Raman is impressive in the way that it is able to provide quite specific pigment identities. The German paints used a variety of blue pigments including synthetic ultramarine (which is a complex sodium sulfate compound), cobalt and even small amounts of anilin blue which is more dye/stain than particle pigment - I have no idea why. Some of the earlier Luftwaffe paints seem more like tinted varnishes which were applied over a brown primer made of zinc oxide, zinc chromate and carbon black but a very successful single camouflage coating was developed using synthetic paints where the only surface preparation to the metal was the application of polyvinyl chloride putty to rivet holes and panels. Herboloid RLM 02 was a complex and sophisticated composition very clearly intended to have anti-corrosive properties and contained chrome green, chrome yellow, a carbon black that had been refined six times ('sechsbrandruss'), a proprietary lead white with fireproofing capabilities and special red and black pastes of obscure purpose. It is also clear that the application techniques and materials for maritime aircraft were quite specific and included specialised anti-fouling coatings. Another clue that 'standard' Luftwaffe practices might not translate to what is to be found on a preserved float.
 
Nick

I have quoted Nick and Mitch extensively as it gives an insight into what actual into paint can involve, and how complex it can be.

Hopefully this kind of analysis can be done on VVS paints in the future.

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DaveFleming
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« Reply #20 on: August 08, 2014, 12:11:11 AM »

I did post a reply there but it seems to have been chopped!

As both a lapsed chemist and a colours obessive, I find these discussions fascinating!
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learstang
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« Reply #21 on: August 08, 2014, 01:41:54 AM »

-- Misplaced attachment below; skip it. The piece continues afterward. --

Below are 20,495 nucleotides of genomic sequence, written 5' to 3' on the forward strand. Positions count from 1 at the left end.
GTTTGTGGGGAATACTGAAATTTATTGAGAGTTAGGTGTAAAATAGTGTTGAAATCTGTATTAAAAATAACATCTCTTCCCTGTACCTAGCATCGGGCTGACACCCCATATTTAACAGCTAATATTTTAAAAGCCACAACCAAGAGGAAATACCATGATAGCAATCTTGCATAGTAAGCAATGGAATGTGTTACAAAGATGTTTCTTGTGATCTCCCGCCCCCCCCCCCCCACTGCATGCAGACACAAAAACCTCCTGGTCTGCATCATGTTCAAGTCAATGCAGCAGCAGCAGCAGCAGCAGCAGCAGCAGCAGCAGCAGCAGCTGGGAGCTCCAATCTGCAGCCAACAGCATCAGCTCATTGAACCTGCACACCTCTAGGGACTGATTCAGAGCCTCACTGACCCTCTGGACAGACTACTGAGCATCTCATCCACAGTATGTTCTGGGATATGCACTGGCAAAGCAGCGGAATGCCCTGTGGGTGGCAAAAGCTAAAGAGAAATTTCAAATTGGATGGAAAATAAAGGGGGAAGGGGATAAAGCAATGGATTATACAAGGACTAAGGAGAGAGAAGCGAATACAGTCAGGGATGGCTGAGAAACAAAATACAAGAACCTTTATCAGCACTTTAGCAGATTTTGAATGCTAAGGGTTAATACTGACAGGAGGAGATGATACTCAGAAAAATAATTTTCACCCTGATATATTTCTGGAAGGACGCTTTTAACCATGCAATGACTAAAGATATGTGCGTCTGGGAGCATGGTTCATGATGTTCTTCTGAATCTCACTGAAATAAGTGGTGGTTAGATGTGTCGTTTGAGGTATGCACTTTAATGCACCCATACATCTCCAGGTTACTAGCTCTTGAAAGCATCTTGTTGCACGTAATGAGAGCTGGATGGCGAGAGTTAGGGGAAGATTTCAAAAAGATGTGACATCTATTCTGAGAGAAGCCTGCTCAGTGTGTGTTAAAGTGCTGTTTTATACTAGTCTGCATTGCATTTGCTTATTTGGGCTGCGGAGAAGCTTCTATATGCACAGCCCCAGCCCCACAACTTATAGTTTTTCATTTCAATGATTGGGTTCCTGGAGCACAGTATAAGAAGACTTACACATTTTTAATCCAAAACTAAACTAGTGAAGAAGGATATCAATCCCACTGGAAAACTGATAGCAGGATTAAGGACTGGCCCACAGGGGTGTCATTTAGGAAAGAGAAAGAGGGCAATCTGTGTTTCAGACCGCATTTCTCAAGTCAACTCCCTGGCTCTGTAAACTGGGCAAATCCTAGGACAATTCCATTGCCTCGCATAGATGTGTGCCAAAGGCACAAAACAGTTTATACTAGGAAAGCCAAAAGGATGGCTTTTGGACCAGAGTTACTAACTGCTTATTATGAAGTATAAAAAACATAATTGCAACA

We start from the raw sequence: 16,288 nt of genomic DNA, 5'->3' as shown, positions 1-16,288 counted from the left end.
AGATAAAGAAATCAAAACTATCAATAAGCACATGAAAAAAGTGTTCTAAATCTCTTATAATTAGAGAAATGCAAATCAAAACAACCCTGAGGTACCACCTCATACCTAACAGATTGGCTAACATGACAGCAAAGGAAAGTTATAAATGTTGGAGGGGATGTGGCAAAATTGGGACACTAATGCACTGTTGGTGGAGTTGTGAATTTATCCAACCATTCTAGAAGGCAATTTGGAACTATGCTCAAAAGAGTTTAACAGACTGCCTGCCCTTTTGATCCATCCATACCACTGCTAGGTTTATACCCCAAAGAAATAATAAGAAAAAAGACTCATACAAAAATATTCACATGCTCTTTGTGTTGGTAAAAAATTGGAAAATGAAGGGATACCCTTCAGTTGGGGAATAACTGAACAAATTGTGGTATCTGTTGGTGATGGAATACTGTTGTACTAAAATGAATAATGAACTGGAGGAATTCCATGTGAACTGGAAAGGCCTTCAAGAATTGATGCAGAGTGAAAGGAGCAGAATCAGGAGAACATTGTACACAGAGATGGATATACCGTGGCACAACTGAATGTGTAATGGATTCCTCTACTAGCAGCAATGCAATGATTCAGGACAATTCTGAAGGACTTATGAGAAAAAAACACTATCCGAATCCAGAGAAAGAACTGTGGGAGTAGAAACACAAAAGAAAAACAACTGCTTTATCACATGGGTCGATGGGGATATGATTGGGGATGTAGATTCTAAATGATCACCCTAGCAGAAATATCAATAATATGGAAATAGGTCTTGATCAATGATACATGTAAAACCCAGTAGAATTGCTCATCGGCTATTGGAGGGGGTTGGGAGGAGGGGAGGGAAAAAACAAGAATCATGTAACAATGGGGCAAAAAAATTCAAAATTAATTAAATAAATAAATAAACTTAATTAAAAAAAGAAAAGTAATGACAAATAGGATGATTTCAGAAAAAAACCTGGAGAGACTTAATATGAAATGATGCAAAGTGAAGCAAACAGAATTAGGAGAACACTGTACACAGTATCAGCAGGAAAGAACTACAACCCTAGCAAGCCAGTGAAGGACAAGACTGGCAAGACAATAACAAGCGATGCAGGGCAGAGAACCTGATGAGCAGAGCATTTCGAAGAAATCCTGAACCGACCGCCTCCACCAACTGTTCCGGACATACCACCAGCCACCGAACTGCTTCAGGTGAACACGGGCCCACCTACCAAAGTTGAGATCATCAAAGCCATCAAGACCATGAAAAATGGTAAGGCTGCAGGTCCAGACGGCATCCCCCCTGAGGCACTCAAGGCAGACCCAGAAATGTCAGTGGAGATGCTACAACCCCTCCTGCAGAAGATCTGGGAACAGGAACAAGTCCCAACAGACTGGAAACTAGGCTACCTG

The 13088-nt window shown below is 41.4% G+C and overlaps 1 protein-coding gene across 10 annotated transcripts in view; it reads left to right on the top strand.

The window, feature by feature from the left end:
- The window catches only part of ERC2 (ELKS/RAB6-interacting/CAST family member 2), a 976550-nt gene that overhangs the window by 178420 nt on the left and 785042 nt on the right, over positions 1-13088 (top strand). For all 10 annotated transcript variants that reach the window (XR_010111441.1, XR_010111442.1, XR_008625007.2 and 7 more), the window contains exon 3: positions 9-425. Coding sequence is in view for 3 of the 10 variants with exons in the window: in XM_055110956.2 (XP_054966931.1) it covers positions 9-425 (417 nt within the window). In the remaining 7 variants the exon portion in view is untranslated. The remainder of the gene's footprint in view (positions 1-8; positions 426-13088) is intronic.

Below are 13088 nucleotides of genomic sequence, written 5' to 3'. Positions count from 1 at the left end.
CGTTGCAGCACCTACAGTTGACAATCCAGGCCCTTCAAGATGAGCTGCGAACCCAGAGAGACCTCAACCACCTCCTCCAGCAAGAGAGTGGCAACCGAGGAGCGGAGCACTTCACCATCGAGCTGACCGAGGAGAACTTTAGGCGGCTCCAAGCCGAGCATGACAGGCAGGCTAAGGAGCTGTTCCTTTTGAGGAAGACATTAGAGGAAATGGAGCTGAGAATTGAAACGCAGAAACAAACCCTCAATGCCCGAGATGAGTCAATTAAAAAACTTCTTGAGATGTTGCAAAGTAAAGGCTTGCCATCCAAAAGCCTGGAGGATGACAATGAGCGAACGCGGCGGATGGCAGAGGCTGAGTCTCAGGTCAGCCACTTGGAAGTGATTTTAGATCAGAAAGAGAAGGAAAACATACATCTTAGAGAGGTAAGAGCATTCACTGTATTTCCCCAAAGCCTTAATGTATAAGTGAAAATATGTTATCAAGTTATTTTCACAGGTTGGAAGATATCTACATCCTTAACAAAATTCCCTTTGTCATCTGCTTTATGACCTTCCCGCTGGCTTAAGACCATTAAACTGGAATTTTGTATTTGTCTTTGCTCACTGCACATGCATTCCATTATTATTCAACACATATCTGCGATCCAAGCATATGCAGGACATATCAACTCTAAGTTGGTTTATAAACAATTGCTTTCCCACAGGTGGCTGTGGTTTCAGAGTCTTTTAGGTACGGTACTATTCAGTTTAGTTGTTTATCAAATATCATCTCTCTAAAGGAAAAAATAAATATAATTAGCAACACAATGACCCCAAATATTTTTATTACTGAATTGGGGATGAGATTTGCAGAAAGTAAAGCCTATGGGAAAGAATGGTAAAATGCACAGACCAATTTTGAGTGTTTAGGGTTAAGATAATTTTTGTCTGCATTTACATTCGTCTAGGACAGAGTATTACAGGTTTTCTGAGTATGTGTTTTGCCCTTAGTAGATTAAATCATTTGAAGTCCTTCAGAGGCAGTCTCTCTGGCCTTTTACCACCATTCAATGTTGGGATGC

I read discussions like this over RLM paints (and U.S. Olive Drab as another example) and I laugh when people say that VVS GPW colours are a "landmine"! Once you discard the rubbish that's circulated from the 1960's and 1970's (and continues to be perpetuated by a few people), such as brown/green and dark green/green camouflages, VVS GPW colours are actually quit simple. The vast majority of the aircraft followed the 1941 directive and then the 1943 directive (although admittedly the 1944 directive involving painting non-fighters in the two-grey scheme seems to have been honoured more in the breach than in actuality - probably had something to do with the war winding down and it being felt that repainting was unnecessary). As one Russian contributor put it on the Britmodeller site when someone talked about how complicated VVS GPW camouflage colours were, he replied that they consisted of six main colours - black, green, blue, tan (or light brown), dark grey, and grey-blue (as AMT-11 was called, although it seems much more greyish than blue to me). Look at a chart of RLM colours sometime - quite a bit more than six colours were used. 

Regards,

Jason
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Massimo Tessitori
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« Reply #22 on: August 10, 2014, 09:10:28 AM »

Hi,
the discussion is interesting, but looks to have degenerated into personal things.
RLM 83... I've always heard it was green. But are they discussing about the shade, or about the name of the color? I don't think that all the models and profiles representing it as green will need to be modified into blue.
Regards
Massimo
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Troy Smith
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« Reply #23 on: August 10, 2014, 04:10:36 PM »

hi Massimo

M. Ullman says he has discovered documentation showing RLM 83 is in fact a dark blue for use in the Mediterranean, eg on Ju88 on anti shipping.

previously "RLM83 green " was first used to describe the bright late war green, then the dark late war green.  

Now is is being postulated that the dark green is either a green version of RLM 81 brown, or use of RLM71 dark green, possibly old paint stocks, with RLM 81.

I got the He115 report, and passed it onto to someone who is a colour researcher.  Gist of the response

 "It reads like a rather crude and superficial analysis dressed up in the report to appear intimidatingly scientific."

Which made me think of this.

http://en.wikipedia.org/wiki/Cargo_cult_science

Quote